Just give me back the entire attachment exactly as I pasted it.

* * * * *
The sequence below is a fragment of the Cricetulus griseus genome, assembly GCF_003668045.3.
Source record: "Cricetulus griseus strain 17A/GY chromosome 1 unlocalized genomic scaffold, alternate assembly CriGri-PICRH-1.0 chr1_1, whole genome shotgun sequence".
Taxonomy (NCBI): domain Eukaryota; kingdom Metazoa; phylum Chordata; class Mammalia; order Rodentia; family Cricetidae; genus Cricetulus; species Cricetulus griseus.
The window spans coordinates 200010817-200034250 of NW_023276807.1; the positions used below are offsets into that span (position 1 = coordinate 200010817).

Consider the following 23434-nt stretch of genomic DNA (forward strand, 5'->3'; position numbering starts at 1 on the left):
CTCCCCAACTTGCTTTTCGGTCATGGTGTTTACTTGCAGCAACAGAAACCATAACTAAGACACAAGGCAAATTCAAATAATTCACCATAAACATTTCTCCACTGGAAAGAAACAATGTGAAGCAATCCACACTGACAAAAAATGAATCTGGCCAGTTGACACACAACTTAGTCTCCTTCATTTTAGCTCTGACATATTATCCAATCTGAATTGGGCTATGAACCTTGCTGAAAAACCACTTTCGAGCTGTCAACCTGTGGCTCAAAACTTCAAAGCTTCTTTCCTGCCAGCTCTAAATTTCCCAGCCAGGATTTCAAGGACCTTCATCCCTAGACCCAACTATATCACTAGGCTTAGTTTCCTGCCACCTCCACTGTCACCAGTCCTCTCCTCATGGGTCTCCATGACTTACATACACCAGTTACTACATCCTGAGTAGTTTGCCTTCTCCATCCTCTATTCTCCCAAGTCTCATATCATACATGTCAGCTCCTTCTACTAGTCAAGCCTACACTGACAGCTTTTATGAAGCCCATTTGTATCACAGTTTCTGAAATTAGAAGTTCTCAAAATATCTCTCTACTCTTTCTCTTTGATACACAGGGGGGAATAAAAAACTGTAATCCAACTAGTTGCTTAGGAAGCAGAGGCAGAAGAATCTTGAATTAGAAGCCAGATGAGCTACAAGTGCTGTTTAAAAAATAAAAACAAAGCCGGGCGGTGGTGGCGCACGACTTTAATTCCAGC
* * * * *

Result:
The sequence below is a fragment of the Cricetulus griseus genome, assembly GCF_003668045.3.
Source record: "Cricetulus griseus strain 17A/GY chromosome 1 unlocalized genomic scaffold, alternate assembly CriGri-PICRH-1.0 chr1_1, whole genome shotgun sequence".
Taxonomy (NCBI): domain Eukaryota; kingdom Metazoa; phylum Chordata; class Mammalia; order Rodentia; family Cricetidae; genus Cricetulus; species Cricetulus griseus.
The window spans coordinates 200010817-200034250 of NW_023276807.1; the positions used below are offsets into that span (position 1 = coordinate 200010817).

Consider the following 23434-nt stretch of genomic DNA (forward strand, 5'->3'; position numbering starts at 1 on the left):
CTCCCCAACTTGCTTTTCGGTCATGGTGTTTACTTGCAGCAACAGAAACCATAACTAAGACACAAGGCAAATTCAAATAATTCACCATAAACATTTCTCCACTGGAAAGAAACAATGTGAAGCAATCCACACTGACAAAAAATGAATCTGGCCAGTTGACACACAACTTAGTCTCCTTCATTTTAGCTCTGACATATTATCCAATCTGAATTGGGCTATGAACCTTGCTGAAAAACCACTTTCGAGCTGTCAACCTGTGGCTCAAAACTTCAAAGCTTCTTTCCTGCCAGCTCTAAATTTCCCAGCCAGGATTTCAAGGACCTTCATCCCTAGACCCAACTATATCACTAGGCTTAGTTTCCTGCCACCTCCACTGTCACCAGTCCTCTCCTCATGGGTCTCCATGACTTACATACACCAGTTACTACATCCTGAGTAGTTTGCCTTCTCCATCCTCTATTCTCCCAAGTCTCATATCATACATGTCAGCTCCTTCTACTAGTCAAGCCTACACTGACAGCTTTTATGAAGCCCATTTGTATCACAGTTTCTGAAATTAGAAGTTCTCAAAATATCTCTCTACTCTTTCTCTTTGATACACAGGGGGGAATAAAAAACTGTAATCCAACTAGTTGCTTAGGAAGCAGAGGCAGAAGAATCTTGAATTAGAAGCCAGATGAGCTACAAGTGCTGTTTAAAAAATAAAAACAAAGCCGGGCGGTGGTGGCGCACGACTTTAATTCCAGC